I woke up this morning to my cable modem having all its lights flashing. Not good. Indeed, I was offline, so I called Comcast, my cable modem network provider. Well, first off, they must have the most annoying and convoluted phone system I’ve suffered through in a while. I am sure I went through at least 10 levels of menu options before I got into the wait queue for an operator. Blech. That’s SOOOOo customer unfriendly, but companies don’t seem to care any more.
BUT, back to topic. Yes, Comcast was aware that there was an outage in my area and were working on it. “Okay, I’d like a credit for the outage, please.” I asked. “You’ll need to call back after the outage ends.” they respond…
So I’ve thought about this all morning (finally, obviously, I’m back online) and I have to give the Comcast folk a Dubious Business Tactic Of the Day award for this one: a cool company that cared about its customers would automatically have added me to an ‘outage credit requested’ pool, and then when the system came back online, automatically credit me the value of that time on my bill. It’d be a breeze to add to their billing system, and you know that they have an exact figure of how long an outage is, right?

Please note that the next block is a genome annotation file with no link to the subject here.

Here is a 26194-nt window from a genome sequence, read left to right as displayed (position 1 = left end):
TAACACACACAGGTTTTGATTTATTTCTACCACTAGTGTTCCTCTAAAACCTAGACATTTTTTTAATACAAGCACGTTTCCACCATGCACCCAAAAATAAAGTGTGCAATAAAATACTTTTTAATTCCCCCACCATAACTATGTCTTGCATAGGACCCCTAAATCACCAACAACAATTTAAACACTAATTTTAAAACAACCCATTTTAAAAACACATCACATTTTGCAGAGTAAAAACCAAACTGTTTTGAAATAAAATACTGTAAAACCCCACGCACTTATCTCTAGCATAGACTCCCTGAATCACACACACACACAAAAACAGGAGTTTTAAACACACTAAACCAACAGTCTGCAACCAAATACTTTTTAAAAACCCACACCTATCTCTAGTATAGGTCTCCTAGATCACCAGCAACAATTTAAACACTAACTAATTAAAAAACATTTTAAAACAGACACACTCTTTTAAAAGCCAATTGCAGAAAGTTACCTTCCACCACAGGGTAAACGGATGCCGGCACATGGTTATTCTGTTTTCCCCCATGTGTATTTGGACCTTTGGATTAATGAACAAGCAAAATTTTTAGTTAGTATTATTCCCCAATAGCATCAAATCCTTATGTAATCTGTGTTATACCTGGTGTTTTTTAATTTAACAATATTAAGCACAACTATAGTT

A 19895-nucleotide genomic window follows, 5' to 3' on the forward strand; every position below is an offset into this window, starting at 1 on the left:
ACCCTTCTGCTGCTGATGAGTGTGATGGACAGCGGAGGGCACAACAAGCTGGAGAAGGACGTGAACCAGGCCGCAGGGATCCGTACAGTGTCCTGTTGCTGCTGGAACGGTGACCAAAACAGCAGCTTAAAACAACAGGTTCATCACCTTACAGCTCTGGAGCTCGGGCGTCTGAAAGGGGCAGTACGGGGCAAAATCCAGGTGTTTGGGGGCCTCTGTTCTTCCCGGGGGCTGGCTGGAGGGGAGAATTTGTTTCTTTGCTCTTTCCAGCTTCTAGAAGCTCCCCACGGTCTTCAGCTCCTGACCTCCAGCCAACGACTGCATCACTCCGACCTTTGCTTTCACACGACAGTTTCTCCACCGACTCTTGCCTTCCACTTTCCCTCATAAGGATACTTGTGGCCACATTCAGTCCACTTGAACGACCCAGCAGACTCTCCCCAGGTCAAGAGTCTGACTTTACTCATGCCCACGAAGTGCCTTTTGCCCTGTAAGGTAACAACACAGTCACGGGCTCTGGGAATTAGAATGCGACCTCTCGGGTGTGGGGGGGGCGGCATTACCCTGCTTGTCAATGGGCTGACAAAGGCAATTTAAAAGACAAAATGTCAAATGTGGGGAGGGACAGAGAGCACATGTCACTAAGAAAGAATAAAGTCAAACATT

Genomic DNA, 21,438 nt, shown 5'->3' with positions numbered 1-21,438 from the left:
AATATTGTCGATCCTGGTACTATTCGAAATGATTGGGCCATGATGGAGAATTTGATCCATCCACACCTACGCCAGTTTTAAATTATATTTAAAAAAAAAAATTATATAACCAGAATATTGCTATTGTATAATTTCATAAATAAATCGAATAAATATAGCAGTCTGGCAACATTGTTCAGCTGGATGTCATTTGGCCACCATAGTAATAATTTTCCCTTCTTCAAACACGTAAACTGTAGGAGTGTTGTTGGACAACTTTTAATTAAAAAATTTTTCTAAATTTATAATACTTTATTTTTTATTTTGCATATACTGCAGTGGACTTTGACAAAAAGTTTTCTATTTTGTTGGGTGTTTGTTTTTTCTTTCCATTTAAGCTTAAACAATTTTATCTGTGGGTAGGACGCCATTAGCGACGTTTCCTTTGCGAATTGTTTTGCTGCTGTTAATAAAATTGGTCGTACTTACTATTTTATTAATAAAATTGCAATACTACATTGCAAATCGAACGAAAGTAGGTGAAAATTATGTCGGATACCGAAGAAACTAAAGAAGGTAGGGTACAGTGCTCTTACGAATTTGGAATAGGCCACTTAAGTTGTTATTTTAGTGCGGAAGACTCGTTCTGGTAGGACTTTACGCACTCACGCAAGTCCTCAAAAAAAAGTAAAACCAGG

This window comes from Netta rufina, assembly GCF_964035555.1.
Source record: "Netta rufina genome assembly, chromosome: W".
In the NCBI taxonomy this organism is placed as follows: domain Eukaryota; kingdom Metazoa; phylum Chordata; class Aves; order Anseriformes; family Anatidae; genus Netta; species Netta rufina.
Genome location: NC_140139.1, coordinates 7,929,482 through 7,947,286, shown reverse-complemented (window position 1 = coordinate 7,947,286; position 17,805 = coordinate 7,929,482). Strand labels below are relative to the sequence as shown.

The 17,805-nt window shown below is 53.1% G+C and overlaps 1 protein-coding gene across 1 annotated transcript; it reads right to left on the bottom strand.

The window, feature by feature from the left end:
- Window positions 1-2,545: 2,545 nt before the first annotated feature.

Now, a massively cool company would automatically credit everyone affected by an outage without having to call in, but that’s going to have more of an affect on the bottom line than the few dozen folk such as myself who have the energy to call and wade through their miserable phone system for a measly $0.80 credit on my next bill.
And I won’t talk about how, in a perfect world, cellphone companies would automatically move you each month to the plan that minimized your bill for services used. Because that perfect world is a long, long way from where we are now, and I understand why. (ironically, I realized just about a week ago that I’d been paying $5/month on my Verizon cell phone bill for web access, something I’ve never used nor requested. They’re reversing it back, thankfully, but it’s very annoying!)
Enough of a rant. What do you think about this sort of business tactic?